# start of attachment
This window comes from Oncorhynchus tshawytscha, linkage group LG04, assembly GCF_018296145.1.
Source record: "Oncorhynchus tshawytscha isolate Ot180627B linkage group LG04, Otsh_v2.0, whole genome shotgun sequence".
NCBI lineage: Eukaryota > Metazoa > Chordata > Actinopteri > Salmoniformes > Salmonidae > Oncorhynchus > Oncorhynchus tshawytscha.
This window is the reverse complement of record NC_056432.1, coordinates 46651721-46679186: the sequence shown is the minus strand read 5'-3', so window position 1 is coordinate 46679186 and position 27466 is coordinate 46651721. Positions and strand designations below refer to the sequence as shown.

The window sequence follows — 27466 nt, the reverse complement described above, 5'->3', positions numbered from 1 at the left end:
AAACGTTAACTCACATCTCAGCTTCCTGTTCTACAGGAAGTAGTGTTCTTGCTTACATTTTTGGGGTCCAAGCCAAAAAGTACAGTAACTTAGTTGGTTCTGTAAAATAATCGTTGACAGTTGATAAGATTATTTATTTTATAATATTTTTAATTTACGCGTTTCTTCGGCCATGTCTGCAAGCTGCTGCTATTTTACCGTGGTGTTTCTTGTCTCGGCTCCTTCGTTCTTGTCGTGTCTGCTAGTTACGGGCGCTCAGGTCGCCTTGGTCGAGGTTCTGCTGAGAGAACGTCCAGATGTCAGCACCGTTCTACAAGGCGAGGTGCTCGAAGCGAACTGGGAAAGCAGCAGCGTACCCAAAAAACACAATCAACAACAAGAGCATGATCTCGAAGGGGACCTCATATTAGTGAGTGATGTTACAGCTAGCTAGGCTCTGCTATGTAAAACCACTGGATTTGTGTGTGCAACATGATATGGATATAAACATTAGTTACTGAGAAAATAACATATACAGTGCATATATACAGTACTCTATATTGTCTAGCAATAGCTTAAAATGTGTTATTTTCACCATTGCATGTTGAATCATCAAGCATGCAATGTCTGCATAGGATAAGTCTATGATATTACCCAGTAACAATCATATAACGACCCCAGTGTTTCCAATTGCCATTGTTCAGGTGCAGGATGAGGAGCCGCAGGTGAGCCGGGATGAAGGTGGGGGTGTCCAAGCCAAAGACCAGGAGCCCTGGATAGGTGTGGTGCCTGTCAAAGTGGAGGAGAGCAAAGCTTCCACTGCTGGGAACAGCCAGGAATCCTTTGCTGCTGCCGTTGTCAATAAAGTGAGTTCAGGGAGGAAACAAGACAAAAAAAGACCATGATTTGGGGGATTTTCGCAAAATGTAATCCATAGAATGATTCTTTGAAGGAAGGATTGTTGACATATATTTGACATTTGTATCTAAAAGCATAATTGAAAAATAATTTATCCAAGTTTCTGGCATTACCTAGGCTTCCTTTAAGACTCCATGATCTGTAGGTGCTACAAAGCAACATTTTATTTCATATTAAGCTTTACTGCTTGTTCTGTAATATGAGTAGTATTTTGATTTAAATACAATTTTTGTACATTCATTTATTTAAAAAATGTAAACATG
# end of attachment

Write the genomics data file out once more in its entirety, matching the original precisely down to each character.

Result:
This window comes from Oncorhynchus tshawytscha, linkage group LG04, assembly GCF_018296145.1.
Source record: "Oncorhynchus tshawytscha isolate Ot180627B linkage group LG04, Otsh_v2.0, whole genome shotgun sequence".
NCBI lineage: Eukaryota > Metazoa > Chordata > Actinopteri > Salmoniformes > Salmonidae > Oncorhynchus > Oncorhynchus tshawytscha.
This window is the reverse complement of record NC_056432.1, coordinates 46651721-46679186: the sequence shown is the minus strand read 5'-3', so window position 1 is coordinate 46679186 and position 27466 is coordinate 46651721. Positions and strand designations below refer to the sequence as shown.

The window sequence follows — 27466 nt, the reverse complement described above, 5'->3', positions numbered from 1 at the left end:
AAACGTTAACTCACATCTCAGCTTCCTGTTCTACAGGAAGTAGTGTTCTTGCTTACATTTTTGGGGTCCAAGCCAAAAAGTACAGTAACTTAGTTGGTTCTGTAAAATAATCGTTGACAGTTGATAAGATTATTTATTTTATAATATTTTTAATTTACGCGTTTCTTCGGCCATGTCTGCAAGCTGCTGCTATTTTACCGTGGTGTTTCTTGTCTCGGCTCCTTCGTTCTTGTCGTGTCTGCTAGTTACGGGCGCTCAGGTCGCCTTGGTCGAGGTTCTGCTGAGAGAACGTCCAGATGTCAGCACCGTTCTACAAGGCGAGGTGCTCGAAGCGAACTGGGAAAGCAGCAGCGTACCCAAAAAACACAATCAACAACAAGAGCATGATCTCGAAGGGGACCTCATATTAGTGAGTGATGTTACAGCTAGCTAGGCTCTGCTATGTAAAACCACTGGATTTGTGTGTGCAACATGATATGGATATAAACATTAGTTACTGAGAAAATAACATATACAGTGCATATATACAGTACTCTATATTGTCTAGCAATAGCTTAAAATGTGTTATTTTCACCATTGCATGTTGAATCATCAAGCATGCAATGTCTGCATAGGATAAGTCTATGATATTACCCAGTAACAATCATATAACGACCCCAGTGTTTCCAATTGCCATTGTTCAGGTGCAGGATGAGGAGCCGCAGGTGAGCCGGGATGAAGGTGGGGGTGTCCAAGCCAAAGACCAGGAGCCCTGGATAGGTGTGGTGCCTGTCAAAGTGGAGGAGAGCAAAGCTTCCACTGCTGGGAACAGCCAGGAATCCTTTGCTGCTGCCGTTGTCAATAAAGTGAGTTCAGGGAGGAAACAAGACAAAAAAAGACCATGATTTGGGGGATTTTCGCAAAATGTAATCCATAGAATGATTCTTTGAAGGAAGGATTGTTGACATATATTTGACATTTGTATCTAAAAGCATAATTGAAAAATAATTTATCCAAGTTTCTGGCATTACCTAGGCTTCCTTTAAGACTCCATGATCTGTAGGTGCTACAAAGCAACATTTTATTTCATATTAAGCTTTACTGCTTGTTCTGTAATATGAGTAGTATTTTGATTTAAATACAATTTTTGTACATTCATTTATTTAAAAAATGTAAACATG